According to AutoNews, BMW currently ranks third among automakers closest to achieving the CO2 targets by 2015. Ahead of BMW, Toyota and PSA/Peugeot-Citroen are on track to reaching their EU-mandated CO2 targets.
BMW needs to cut their overall fleet emissions by 7.1 percent to comply with the tougher emissions regulations, which start to take effect next year. Toytota and PSA need to reduce CO2 only by 4.2 percent, 5.1 respectively.
By 2015, new EU regulations stipulate that auto industry must reduce CO2 emissions from new cars sold in Europe to a fleet average of 130 grams per kilometer. Last year’s average was 140.9g/km, down from 145.9g/km in 2009, according to JATO’s analysis of 21 European markets.
In November 2010, it was reported that BMW is ahead of schedule to meet CO2 targets. At the time, BMW ranked 11th in a list of automakers ranked by CO2 emissions. In 2009, BMW Group achieved 10.2 per cent reduction in emission levels. BMW Group’s average vehicle emissions in 2008 was 154g/km, down 10.2 per cent from 172g/km in 2007.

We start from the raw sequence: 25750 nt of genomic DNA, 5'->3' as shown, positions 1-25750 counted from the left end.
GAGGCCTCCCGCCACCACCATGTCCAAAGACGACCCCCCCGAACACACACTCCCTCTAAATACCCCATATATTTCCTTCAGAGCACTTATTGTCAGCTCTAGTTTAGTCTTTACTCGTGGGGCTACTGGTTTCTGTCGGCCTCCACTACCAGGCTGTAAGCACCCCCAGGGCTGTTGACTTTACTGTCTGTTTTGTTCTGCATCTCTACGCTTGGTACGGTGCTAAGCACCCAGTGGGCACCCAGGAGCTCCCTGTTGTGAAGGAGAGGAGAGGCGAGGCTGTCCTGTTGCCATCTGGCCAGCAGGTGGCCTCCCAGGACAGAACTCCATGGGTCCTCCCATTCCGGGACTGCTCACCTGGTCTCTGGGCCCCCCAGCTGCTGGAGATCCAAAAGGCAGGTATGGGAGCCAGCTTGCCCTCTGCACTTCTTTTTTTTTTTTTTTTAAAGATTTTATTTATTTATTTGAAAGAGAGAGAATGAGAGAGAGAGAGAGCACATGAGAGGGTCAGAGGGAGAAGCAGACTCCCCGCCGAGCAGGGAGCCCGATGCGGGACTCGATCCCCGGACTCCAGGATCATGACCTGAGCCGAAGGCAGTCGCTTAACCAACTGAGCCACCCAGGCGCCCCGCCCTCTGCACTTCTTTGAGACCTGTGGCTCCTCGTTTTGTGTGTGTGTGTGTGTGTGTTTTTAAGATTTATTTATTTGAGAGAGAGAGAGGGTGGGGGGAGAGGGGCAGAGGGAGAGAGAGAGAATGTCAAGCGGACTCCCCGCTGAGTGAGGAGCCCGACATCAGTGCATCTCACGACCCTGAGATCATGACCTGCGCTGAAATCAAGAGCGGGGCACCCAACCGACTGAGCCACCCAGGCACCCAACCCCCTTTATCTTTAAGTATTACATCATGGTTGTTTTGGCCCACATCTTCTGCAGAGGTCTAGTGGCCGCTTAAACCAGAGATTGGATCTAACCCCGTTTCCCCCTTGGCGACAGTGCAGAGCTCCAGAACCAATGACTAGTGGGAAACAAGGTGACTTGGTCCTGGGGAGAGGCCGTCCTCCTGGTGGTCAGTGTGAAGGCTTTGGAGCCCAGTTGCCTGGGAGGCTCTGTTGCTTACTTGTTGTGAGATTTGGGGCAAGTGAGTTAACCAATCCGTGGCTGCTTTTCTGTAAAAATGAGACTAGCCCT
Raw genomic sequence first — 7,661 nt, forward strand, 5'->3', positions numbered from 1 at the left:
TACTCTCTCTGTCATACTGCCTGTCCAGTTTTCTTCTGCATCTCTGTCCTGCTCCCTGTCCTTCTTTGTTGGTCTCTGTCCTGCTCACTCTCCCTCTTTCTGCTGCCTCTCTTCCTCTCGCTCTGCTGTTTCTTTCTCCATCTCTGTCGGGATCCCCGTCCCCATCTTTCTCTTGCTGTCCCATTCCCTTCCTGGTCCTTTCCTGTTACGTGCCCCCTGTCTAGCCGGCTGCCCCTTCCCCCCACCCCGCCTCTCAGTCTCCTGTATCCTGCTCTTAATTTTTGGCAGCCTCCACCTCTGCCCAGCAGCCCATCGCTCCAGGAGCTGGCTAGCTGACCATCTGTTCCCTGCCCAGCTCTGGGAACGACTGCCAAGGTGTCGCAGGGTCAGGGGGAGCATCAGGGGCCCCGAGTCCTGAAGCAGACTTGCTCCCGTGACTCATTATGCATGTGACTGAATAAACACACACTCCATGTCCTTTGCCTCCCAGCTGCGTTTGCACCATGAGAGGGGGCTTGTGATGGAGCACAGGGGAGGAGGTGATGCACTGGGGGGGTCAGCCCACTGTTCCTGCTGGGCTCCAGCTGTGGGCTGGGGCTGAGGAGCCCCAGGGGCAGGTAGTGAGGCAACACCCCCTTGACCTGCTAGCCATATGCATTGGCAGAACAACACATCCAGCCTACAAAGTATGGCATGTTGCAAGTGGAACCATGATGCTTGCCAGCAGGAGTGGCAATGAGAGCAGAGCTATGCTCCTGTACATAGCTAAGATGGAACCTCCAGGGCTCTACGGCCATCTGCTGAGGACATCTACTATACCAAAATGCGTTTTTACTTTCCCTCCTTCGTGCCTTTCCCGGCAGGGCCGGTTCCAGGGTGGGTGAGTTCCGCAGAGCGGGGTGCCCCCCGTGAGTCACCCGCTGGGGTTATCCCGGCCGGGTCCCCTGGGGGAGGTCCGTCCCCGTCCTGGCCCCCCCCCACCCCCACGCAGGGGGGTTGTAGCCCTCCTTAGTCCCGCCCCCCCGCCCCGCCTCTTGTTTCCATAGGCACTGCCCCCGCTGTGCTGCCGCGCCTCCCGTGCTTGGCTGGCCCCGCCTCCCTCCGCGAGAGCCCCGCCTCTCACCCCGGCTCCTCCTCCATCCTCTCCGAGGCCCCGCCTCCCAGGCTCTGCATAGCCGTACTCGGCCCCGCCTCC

BMW Group’s success in reducing CO2 is thanks to its EfficientDynamics program which incorporates a wide variety of fuel-saving and emissions-reducing measures across the whole vehicle range as standard. EfficientDynamics technology includes Auto Start-Stop, Brake Energy Regeneration and Active Aerodynamics, amongst a wide range of other features.
AutoNews says if the automakers fall short, they will face steep fines. From 2012 to 2018, the penalties that an auto group faces for being over its target are: 5 euros per vehicle for the first g/km of CO2; 15 euros for the second gram; 25 euros for the third gram; and 95 euros from the fourth gram onwards. A carmaker with sales of 1 million units in Europe that misses the target by 1g/km of CO2 faces a 5 million euro fine.
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